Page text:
Going on a 14-day canoeing and portaging expedition as my first back-country trip was nerve wrecking to begin with.

From canoeing and portaging for the first time to learning all the wilderness-related skills, this trip soon became an amazing trip full of firsts for me.

We started our trip with tandem-rescue lessons and coincidentally, I, along with my paddle-partner Lena, were chosen to do the demos. Excitement overtook nervousness and there we were in the water. After learning how to rescue others, we were on our way into Canada’s oldest provincial park: Algonquin Provincial Park.

From the Start

Our trip began with a paddle through a beautiful, meandering creek. As we made our way through the creek, we encountered a muskrat, a few female mallards, and a Great Blue Heron. The creek ended with our first two small portages. Back then, they were tough. Back then, we weren’t as tough.

Eating peanut butter and jelly bagels while rafted-up in Algonquin Provincial Park
Eating peanut butter and jelly bagels while rafted-up in Algonquin Provincial Park

Our portages were filled with colourful and vibrant mushrooms – red, yellow and green. Along with the colours were the encouraging words from the passersby. If it wasn’t for those motivational moments, I don’t know if I could have finished that seemingly never-ending, three-kilometre portage on the third day of our trip. We truly were a great team of strangers working together, seamlessly.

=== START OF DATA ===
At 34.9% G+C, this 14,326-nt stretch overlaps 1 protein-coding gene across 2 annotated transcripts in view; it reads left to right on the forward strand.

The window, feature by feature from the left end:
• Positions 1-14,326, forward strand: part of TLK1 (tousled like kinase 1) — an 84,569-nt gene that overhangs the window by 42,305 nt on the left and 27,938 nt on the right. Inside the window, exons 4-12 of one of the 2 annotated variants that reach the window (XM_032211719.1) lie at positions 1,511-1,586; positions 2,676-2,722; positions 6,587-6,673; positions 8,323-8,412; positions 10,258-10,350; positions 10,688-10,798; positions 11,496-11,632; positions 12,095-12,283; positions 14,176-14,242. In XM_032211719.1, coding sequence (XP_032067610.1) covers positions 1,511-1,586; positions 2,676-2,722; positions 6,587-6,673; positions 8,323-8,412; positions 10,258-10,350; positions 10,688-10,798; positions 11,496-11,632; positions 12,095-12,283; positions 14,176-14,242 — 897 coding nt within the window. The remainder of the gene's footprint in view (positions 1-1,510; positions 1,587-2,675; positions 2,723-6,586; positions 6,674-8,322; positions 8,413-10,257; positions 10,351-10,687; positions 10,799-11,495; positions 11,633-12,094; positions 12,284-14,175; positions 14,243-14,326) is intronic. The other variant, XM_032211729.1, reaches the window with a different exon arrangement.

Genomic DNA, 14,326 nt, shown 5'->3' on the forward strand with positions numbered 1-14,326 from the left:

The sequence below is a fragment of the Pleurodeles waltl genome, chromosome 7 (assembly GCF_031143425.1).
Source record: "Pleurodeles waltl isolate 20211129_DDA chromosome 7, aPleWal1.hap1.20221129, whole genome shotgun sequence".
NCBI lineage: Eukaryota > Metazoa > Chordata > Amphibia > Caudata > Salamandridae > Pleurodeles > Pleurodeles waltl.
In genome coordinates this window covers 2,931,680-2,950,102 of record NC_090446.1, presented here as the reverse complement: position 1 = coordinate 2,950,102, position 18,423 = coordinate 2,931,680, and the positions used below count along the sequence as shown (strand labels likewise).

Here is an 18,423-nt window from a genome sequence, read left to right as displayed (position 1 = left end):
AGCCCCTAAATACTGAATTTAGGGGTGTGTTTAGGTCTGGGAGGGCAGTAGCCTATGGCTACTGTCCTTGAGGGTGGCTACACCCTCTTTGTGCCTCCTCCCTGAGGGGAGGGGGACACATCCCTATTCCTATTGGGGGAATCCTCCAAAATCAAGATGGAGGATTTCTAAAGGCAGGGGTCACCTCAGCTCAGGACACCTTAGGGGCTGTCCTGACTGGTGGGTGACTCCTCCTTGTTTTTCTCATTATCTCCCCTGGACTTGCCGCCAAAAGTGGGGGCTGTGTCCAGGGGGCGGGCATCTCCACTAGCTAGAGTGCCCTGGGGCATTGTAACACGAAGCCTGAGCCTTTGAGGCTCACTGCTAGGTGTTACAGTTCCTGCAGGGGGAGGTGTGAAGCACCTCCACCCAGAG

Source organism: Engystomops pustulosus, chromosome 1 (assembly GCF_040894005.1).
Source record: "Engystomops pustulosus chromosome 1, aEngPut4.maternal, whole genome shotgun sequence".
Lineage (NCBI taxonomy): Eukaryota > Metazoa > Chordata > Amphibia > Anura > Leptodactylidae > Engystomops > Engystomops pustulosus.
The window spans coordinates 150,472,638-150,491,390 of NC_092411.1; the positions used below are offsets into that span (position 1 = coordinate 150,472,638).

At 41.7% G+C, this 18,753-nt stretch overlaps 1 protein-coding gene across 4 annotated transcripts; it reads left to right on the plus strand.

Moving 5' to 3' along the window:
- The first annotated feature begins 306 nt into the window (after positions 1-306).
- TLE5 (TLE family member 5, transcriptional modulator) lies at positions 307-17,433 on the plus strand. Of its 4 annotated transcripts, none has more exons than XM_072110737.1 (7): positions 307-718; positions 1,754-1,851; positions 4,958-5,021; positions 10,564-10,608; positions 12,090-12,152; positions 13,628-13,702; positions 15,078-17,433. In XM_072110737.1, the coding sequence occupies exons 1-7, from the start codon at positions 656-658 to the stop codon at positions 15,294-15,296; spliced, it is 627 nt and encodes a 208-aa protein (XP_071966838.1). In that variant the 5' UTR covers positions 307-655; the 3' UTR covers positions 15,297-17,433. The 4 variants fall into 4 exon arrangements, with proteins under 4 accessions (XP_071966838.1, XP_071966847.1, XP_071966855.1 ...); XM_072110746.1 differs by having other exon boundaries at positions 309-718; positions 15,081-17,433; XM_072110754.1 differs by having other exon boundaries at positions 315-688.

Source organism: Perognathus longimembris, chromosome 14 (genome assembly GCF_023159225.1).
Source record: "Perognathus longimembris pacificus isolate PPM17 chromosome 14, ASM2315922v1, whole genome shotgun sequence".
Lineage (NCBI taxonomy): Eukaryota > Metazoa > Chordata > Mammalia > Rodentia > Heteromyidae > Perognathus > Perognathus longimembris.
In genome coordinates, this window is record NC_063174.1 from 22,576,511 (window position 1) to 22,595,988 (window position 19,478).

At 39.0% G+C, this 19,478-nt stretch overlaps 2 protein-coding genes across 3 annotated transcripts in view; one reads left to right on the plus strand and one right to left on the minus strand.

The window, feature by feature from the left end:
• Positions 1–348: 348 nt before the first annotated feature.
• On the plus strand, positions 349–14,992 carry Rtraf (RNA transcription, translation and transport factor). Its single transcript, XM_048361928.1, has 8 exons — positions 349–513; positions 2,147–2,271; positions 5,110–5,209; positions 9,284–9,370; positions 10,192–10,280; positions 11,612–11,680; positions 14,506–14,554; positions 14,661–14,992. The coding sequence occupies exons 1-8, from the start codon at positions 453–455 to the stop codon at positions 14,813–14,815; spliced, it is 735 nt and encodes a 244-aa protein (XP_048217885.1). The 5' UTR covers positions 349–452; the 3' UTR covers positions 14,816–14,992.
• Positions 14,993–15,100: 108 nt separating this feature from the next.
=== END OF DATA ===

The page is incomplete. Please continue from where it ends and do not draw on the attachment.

Our starry nights were filled with endless conversations and giggles around the campfires; our mornings with beautiful sunrises, the sounds of loon and the howl of wolves. It was serene.

Having lived on the coasts for the last six years, I found myself subconsciously looking for marine species even though consciously I knew I was surrounded by beautiful lakes. To my surprise, on a day that was particularly challenging for me, I looked at the water and saw something gelatinous. Ctenophores? No that cannot be it, I thought to myself. I started looking more thoroughly and found tens more of the dime-sized gelatinous organisms. They were freshwater jellyfish, Craspadecusta sowerbii. I was in disbelief! They are an invasive species of freshwater jellyfish, as I later found out.

The Fourtagers

As the days passed, we got faster and more efficient. Four portages in one day? Easy. Naturally we called ourselves The Fourtagers. We managed to finish the day two hours earlier than our expected time, which felt so empowering as a team. From that day onwards, I almost looked forward to our portages.

Boiling water over fire at one of our camps
Boiling water over fire at one of our camps

On the last day of our trip, with the help from my Fourtagers and the two honorary Fourtagers (our excellent trip leaders, Bri and Holly), I attempted to solo-portage the heaviest of the canoes: a red white-water canoe. It felt as if I had been mentally preparing myself for that very moment. I did it! That was it!

On the other side of the portage was a Black Bear cub playing around in the grassy shoreline. As we paddled back to the finish line through the same meandering creek as our first day, we reflected on how far we had come as a team and as individuals. It felt surreal that the awe-inspiring trip had come to an end but it left me ever-so motivated to accept the most difficult of challenges and overcome them.

Learn more about The Canadian Conservation Corps.